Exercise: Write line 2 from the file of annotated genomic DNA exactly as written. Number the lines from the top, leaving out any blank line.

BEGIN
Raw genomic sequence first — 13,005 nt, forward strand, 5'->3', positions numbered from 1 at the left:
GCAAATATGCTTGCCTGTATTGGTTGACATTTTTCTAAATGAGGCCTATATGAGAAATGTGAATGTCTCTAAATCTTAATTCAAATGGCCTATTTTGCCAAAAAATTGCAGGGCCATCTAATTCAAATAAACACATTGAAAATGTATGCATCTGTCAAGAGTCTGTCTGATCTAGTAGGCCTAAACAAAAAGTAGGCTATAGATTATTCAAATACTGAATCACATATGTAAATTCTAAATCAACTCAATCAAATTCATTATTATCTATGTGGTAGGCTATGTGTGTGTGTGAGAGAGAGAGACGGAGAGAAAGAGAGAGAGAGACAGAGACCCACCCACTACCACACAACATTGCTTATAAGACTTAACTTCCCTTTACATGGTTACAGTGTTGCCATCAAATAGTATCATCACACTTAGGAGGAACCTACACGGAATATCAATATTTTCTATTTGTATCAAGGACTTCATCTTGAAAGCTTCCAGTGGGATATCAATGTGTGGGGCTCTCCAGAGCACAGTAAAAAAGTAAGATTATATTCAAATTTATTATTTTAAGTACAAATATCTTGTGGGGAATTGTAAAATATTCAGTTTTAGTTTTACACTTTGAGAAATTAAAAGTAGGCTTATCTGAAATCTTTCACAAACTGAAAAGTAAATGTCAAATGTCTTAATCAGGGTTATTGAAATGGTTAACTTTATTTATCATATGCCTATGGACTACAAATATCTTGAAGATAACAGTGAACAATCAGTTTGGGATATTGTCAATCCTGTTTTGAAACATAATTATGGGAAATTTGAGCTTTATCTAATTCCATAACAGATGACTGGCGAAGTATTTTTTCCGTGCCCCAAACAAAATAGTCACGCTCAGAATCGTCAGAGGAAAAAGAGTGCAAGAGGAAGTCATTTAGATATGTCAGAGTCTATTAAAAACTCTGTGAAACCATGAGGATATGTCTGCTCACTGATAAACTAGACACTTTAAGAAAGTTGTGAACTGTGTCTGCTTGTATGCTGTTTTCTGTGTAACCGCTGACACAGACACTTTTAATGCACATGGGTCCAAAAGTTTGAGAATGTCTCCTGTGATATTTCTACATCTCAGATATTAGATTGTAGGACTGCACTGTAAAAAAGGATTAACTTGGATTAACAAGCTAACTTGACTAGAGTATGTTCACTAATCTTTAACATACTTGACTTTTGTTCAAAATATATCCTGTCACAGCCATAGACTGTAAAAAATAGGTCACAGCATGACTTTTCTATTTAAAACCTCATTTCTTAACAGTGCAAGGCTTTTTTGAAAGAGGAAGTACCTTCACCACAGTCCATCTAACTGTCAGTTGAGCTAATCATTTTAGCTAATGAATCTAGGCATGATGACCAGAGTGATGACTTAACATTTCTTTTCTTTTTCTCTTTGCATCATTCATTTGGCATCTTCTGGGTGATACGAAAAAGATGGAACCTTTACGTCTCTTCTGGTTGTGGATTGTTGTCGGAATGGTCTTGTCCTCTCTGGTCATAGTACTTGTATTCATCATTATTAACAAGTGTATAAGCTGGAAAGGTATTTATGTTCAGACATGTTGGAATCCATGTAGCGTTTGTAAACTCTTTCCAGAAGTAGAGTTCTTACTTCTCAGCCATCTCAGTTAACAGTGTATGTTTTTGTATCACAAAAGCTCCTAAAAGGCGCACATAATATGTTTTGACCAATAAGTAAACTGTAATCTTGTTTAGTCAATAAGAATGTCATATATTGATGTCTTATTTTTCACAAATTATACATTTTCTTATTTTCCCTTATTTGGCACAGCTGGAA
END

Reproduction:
GCAAATATGCTTGCCTGTATTGGTTGACATTTTTCTAAATGAGGCCTATATGAGAAATGTGAATGTCTCTAAATCTTAATTCAAATGGCCTATTTTGCCAAAAAATTGCAGGGCCATCTAATTCAAATAAACACATTGAAAATGTATGCATCTGTCAAGAGTCTGTCTGATCTAGTAGGCCTAAACAAAAAGTAGGCTATAGATTATTCAAATACTGAATCACATATGTAAATTCTAAATCAACTCAATCAAATTCATTATTATCTATGTGGTAGGCTATGTGTGTGTGTGAGAGAGAGAGACGGAGAGAAAGAGAGAGAGAGACAGAGACCCACCCACTACCACACAACATTGCTTATAAGACTTAACTTCCCTTTACATGGTTACAGTGTTGCCATCAAATAGTATCATCACACTTAGGAGGAACCTACACGGAATATCAATATTTTCTATTTGTATCAAGGACTTCATCTTGAAAGCTTCCAGTGGGATATCAATGTGTGGGGCTCTCCAGAGCACAGTAAAAAAGTAAGATTATATTCAAATTTATTATTTTAAGTACAAATATCTTGTGGGGAATTGTAAAATATTCAGTTTTAGTTTTACACTTTGAGAAATTAAAAGTAGGCTTATCTGAAATCTTTCACAAACTGAAAAGTAAATGTCAAATGTCTTAATCAGGGTTATTGAAATGGTTAACTTTATTTATCATATGCCTATGGACTACAAATATCTTGAAGATAACAGTGAACAATCAGTTTGGGATATTGTCAATCCTGTTTTGAAACATAATTATGGGAAATTTGAGCTTTATCTAATTCCATAACAGATGACTGGCGAAGTATTTTTTCCGTGCCCCAAACAAAATAGTCACGCTCAGAATCGTCAGAGGAAAAAGAGTGCAAGAGGAAGTCATTTAGATATGTCAGAGTCTATTAAAAACTCTGTGAAACCATGAGGATATGTCTGCTCACTGATAAACTAGACACTTTAAGAAAGTTGTGAACTGTGTCTGCTTGTATGCTGTTTTCTGTGTAACCGCTGACACAGACACTTTTAATGCACATGGGTCCAAAAGTTTGAGAATGTCTCCTGTGATATTTCTACATCTCAGATATTAGATTGTAGGACTGCACTGTAAAAAAGGATTAACTTGGATTAACAAGCTAACTTGACTAGAGTATGTTCACTAATCTTTAACATACTTGACTTTTGTTCAAAATATATCCTGTCACAGCCATAGACTGTAAAAAATAGGTCACAGCATGACTTTTCTATTTAAAACCTCATTTCTTAACAGTGCAAGGCTTTTTTGAAAGAGGAAGTACCTTCACCACAGTCCATCTAACTGTCAGTTGAGCTAATCATTTTAGCTAATGAATCTAGGCATGATGACCAGAGTGATGACTTAACATTTCTTTTCTTTTTCTCTTTGCATCATTCATTTGGCATCTTCTGGGTGATACGAAAAAGATGGAACCTTTACGTCTCTTCTGGTTGTGGATTGTTGTCGGAATGGTCTTGTCCTCTCTGGTCATAGTACTTGTATTCATCATTATTAACAAGTGTATAAGCTGGAAAGGTATTTATGTTCAGACATGTTGGAATCCATGTAGCGTTTGTAAACTCTTTCCAGAAGTAGAGTTCTTACTTCTCAGCCATCTCAGTTAACAGTGTATGTTTTTGTATCACAAAAGCTCCTAAAAGGCGCACATAATATGTTTTGACCAATAAGTAAACTGTAATCTTGTTTAGTCAATAAGAATGTCATATATTGATGTCTTATTTTTCACAAATTATACATTTTCTTATTTTCCCTTATTTGGCACAGCTGGAA